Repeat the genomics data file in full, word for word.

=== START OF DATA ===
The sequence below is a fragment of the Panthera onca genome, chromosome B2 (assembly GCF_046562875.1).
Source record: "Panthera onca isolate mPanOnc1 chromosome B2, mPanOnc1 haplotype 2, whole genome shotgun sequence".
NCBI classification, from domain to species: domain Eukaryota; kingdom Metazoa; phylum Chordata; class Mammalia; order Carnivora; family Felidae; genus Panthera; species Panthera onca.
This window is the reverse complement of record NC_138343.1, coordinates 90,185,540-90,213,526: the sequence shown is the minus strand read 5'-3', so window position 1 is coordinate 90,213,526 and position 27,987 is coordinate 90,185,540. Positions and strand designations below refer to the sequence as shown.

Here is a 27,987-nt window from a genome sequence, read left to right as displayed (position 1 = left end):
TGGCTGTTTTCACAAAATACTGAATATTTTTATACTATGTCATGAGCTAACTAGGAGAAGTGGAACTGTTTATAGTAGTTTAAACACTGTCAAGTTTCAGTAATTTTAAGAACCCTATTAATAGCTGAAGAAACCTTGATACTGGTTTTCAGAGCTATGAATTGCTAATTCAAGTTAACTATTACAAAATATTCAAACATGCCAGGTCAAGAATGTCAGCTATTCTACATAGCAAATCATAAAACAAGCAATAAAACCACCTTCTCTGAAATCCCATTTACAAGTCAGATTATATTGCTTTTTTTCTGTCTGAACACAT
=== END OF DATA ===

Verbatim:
The sequence below is a fragment of the Panthera onca genome, chromosome B2 (assembly GCF_046562875.1).
Source record: "Panthera onca isolate mPanOnc1 chromosome B2, mPanOnc1 haplotype 2, whole genome shotgun sequence".
NCBI classification, from domain to species: domain Eukaryota; kingdom Metazoa; phylum Chordata; class Mammalia; order Carnivora; family Felidae; genus Panthera; species Panthera onca.
This window is the reverse complement of record NC_138343.1, coordinates 90,185,540-90,213,526: the sequence shown is the minus strand read 5'-3', so window position 1 is coordinate 90,213,526 and position 27,987 is coordinate 90,185,540. Positions and strand designations below refer to the sequence as shown.

Here is a 27,987-nt window from a genome sequence, read left to right as displayed (position 1 = left end):
TGGCTGTTTTCACAAAATACTGAATATTTTTATACTATGTCATGAGCTAACTAGGAGAAGTGGAACTGTTTATAGTAGTTTAAACACTGTCAAGTTTCAGTAATTTTAAGAACCCTATTAATAGCTGAAGAAACCTTGATACTGGTTTTCAGAGCTATGAATTGCTAATTCAAGTTAACTATTACAAAATATTCAAACATGCCAGGTCAAGAATGTCAGCTATTCTACATAGCAAATCATAAAACAAGCAATAAAACCACCTTCTCTGAAATCCCATTTACAAGTCAGATTATATTGCTTTTTTTCTGTCTGAACACAT